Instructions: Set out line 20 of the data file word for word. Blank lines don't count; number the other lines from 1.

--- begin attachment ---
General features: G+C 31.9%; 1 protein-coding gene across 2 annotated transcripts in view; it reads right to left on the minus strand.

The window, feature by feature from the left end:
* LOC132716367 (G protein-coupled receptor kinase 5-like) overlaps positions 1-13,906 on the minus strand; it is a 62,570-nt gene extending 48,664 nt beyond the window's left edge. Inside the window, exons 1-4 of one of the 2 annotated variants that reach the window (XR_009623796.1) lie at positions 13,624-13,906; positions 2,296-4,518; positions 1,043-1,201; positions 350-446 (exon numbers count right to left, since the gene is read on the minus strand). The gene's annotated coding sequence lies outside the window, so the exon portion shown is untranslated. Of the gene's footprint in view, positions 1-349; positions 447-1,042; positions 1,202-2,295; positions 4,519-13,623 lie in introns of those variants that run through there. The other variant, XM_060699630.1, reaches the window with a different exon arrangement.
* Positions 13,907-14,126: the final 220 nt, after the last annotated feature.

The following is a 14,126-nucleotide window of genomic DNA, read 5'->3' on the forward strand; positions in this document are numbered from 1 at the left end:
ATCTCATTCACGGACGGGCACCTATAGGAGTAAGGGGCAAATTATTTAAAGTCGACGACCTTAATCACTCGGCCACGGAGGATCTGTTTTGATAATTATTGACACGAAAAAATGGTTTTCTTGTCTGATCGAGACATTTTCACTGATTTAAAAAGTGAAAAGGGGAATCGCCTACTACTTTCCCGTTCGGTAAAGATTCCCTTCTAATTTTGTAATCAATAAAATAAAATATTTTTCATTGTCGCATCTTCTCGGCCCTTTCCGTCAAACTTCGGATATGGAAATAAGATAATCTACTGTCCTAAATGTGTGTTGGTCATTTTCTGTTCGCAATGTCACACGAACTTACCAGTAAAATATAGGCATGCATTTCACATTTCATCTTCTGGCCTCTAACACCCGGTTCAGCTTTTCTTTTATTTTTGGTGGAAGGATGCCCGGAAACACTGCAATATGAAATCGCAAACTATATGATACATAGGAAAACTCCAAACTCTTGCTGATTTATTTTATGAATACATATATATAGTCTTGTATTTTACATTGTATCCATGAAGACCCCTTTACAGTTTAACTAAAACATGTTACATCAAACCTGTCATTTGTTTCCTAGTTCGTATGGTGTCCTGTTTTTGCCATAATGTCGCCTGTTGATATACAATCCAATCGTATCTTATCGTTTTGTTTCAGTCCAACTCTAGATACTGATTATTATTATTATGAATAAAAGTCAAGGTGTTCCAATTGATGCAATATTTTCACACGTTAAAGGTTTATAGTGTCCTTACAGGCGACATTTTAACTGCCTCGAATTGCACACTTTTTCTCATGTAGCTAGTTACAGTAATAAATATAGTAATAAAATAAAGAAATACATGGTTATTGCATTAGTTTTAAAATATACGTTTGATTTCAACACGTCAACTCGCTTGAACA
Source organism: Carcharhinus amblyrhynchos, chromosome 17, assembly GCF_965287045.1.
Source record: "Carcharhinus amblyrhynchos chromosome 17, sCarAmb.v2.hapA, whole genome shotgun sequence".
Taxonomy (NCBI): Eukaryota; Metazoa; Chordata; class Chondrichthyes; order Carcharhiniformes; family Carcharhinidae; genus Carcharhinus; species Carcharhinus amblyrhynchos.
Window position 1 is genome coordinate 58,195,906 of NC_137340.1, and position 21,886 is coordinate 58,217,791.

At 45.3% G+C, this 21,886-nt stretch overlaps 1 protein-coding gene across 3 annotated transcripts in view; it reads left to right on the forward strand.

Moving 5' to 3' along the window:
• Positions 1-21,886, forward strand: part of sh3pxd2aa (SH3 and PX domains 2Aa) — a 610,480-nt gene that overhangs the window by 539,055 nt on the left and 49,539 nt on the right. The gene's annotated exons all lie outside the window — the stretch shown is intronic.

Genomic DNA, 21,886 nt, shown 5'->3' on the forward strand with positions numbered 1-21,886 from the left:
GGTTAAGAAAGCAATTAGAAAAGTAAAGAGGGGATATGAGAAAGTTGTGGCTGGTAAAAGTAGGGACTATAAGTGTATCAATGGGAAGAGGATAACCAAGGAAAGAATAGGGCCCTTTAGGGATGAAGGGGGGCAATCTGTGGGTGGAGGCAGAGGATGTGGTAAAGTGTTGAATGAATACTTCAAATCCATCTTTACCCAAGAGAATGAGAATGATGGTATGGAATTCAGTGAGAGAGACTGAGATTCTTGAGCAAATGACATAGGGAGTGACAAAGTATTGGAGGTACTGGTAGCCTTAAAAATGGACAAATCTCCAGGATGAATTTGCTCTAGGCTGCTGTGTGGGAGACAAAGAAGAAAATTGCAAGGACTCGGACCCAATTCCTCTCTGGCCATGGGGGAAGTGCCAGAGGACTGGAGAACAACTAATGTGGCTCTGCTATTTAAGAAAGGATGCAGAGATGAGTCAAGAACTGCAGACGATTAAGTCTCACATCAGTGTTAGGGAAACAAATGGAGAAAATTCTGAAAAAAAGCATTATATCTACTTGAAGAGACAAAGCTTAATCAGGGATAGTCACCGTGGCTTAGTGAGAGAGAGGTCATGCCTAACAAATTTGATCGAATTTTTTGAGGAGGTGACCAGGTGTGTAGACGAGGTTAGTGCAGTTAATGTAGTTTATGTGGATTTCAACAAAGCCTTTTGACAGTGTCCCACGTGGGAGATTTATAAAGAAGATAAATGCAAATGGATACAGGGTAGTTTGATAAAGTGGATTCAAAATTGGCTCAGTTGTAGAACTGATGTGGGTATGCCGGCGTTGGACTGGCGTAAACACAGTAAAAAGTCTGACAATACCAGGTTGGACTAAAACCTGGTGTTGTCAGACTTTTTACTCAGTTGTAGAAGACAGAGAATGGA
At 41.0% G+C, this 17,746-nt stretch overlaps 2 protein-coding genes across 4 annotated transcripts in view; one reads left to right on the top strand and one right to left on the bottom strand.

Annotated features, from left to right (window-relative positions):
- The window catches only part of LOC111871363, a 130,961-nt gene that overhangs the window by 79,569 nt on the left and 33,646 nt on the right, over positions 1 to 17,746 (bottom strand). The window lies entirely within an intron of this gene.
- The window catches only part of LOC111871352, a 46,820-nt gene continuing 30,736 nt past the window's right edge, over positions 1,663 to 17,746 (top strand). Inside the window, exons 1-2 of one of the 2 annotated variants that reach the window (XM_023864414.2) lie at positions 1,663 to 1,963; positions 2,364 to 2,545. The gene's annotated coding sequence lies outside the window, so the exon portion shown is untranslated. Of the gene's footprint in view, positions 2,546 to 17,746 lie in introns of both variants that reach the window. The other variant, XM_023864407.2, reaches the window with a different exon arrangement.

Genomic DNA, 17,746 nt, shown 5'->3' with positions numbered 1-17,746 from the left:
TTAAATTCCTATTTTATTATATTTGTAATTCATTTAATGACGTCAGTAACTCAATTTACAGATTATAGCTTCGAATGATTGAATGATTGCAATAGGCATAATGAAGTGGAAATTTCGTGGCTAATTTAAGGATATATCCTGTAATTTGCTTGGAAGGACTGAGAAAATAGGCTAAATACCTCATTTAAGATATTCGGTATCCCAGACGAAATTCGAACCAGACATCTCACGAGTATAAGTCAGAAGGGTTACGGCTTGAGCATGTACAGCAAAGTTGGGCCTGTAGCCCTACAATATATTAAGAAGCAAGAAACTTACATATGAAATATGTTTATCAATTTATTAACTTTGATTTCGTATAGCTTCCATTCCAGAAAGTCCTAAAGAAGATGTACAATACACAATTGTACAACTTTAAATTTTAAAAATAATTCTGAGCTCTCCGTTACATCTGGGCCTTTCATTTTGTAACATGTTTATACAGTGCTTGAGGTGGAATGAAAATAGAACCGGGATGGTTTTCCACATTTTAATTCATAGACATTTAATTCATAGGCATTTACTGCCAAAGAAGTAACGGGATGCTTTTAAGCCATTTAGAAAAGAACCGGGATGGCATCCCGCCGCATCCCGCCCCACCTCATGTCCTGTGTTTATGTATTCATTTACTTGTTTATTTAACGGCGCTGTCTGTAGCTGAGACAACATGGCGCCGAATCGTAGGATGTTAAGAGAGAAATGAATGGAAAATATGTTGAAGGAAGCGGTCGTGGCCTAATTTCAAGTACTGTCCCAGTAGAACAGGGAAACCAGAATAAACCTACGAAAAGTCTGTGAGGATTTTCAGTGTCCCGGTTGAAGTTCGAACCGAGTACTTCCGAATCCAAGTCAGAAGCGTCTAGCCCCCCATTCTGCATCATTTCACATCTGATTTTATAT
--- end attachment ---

Genomic DNA, 17,746 nt, shown 5'->3' with positions numbered 1-17,746 from the left: